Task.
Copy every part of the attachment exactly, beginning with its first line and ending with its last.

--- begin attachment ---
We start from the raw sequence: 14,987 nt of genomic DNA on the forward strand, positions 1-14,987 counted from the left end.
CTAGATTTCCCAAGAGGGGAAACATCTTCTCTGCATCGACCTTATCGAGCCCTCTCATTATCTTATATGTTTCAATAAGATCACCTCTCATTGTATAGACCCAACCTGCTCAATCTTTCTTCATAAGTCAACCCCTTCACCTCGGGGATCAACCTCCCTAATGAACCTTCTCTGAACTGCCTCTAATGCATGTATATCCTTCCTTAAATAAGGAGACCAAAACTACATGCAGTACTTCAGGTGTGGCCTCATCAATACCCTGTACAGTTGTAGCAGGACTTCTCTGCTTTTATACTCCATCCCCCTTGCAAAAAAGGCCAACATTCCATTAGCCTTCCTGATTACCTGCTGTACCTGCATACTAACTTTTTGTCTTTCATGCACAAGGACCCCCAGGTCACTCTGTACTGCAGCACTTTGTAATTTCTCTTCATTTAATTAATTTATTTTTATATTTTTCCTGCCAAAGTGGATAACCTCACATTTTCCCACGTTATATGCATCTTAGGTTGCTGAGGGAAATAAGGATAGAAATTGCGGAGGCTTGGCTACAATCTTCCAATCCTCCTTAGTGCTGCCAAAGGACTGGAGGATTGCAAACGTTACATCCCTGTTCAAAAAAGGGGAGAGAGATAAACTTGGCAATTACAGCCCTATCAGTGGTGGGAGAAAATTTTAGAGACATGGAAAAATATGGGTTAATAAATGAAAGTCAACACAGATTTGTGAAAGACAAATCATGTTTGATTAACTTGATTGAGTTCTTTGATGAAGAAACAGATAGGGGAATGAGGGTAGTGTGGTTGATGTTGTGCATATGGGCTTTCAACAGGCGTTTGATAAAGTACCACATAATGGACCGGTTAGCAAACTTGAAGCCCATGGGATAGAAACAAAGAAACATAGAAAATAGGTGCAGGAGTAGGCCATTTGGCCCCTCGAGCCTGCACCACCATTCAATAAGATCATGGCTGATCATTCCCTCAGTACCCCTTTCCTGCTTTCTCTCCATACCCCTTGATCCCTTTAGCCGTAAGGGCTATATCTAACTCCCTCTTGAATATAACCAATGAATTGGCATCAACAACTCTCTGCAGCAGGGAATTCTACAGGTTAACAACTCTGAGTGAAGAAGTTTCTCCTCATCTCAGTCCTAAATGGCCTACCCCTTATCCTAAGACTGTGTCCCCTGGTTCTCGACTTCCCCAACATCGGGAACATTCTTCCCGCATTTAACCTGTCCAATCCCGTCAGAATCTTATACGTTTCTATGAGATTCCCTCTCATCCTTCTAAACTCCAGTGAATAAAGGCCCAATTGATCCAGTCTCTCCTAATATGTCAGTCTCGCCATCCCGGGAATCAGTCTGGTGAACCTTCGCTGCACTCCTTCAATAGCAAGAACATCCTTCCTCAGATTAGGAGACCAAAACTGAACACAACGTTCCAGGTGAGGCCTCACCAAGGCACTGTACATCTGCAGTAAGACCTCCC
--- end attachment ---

We start from the raw sequence: 14,987 nt of genomic DNA on the forward strand, positions 1-14,987 counted from the left end.
CTAGATTTCCCAAGAGGGGAAACATCTTCTCTGCATCGACCTTATCGAGCCCTCTCATTATCTTATATGTTTCAATAAGATCACCTCTCATTGTATAGACCCAACCTGCTCAATCTTTCTTCATAAGTCAACCCCTTCACCTCGGGGATCAACCTCCCTAATGAACCTTCTCTGAACTGCCTCTAATGCATGTATATCCTTCCTTAAATAAGGAGACCAAAACTACATGCAGTACTTCAGGTGTGGCCTCATCAATACCCTGTACAGTTGTAGCAGGACTTCTCTGCTTTTATACTCCATCCCCCTTGCAAAAAAGGCCAACATTCCATTAGCCTTCCTGATTACCTGCTGTACCTGCATACTAACTTTTTGTCTTTCATGCACAAGGACCCCCAGGTCACTCTGTACTGCAGCACTTTGTAATTTCTCTTCATTTAATTAATTTATTTTTATATTTTTCCTGCCAAAGTGGATAACCTCACATTTTCCCACGTTATATGCATCTTAGGTTGCTGAGGGAAATAAGGATAGAAATTGCGGAGGCTTGGCTACAATCTTCCAATCCTCCTTAGTGCTGCCAAAGGACTGGAGGATTGCAAACGTTACATCCCTGTTCAAAAAAGGGGAGAGAGATAAACTTGGCAATTACAGCCCTATCAGTGGTGGGAGAAAATTTTAGAGACATGGAAAAATATGGGTTAATAAATGAAAGTCAACACAGATTTGTGAAAGACAAATCATGTTTGATTAACTTGATTGAGTTCTTTGATGAAGAAACAGATAGGGGAATGAGGGTAGTGTGGTTGATGTTGTGCATATGGGCTTTCAACAGGCGTTTGATAAAGTACCACATAATGGACCGGTTAGCAAACTTGAAGCCCATGGGATAGAAACAAAGAAACATAGAAAATAGGTGCAGGAGTAGGCCATTTGGCCCCTCGAGCCTGCACCACCATTCAATAAGATCATGGCTGATCATTCCCTCAGTACCCCTTTCCTGCTTTCTCTCCATACCCCTTGATCCCTTTAGCCGTAAGGGCTATATCTAACTCCCTCTTGAATATAACCAATGAATTGGCATCAACAACTCTCTGCAGCAGGGAATTCTACAGGTTAACAACTCTGAGTGAAGAAGTTTCTCCTCATCTCAGTCCTAAATGGCCTACCCCTTATCCTAAGACTGTGTCCCCTGGTTCTCGACTTCCCCAACATCGGGAACATTCTTCCCGCATTTAACCTGTCCAATCCCGTCAGAATCTTATACGTTTCTATGAGATTCCCTCTCATCCTTCTAAACTCCAGTGAATAAAGGCCCAATTGATCCAGTCTCTCCTAATATGTCAGTCTCGCCATCCCGGGAATCAGTCTGGTGAACCTTCGCTGCACTCCTTCAATAGCAAGAACATCCTTCCTCAGATTAGGAGACCAAAACTGAACACAACGTTCCAGGTGAGGCCTCACCAAGGCACTGTACATCTGCAGTAAGACCTCCC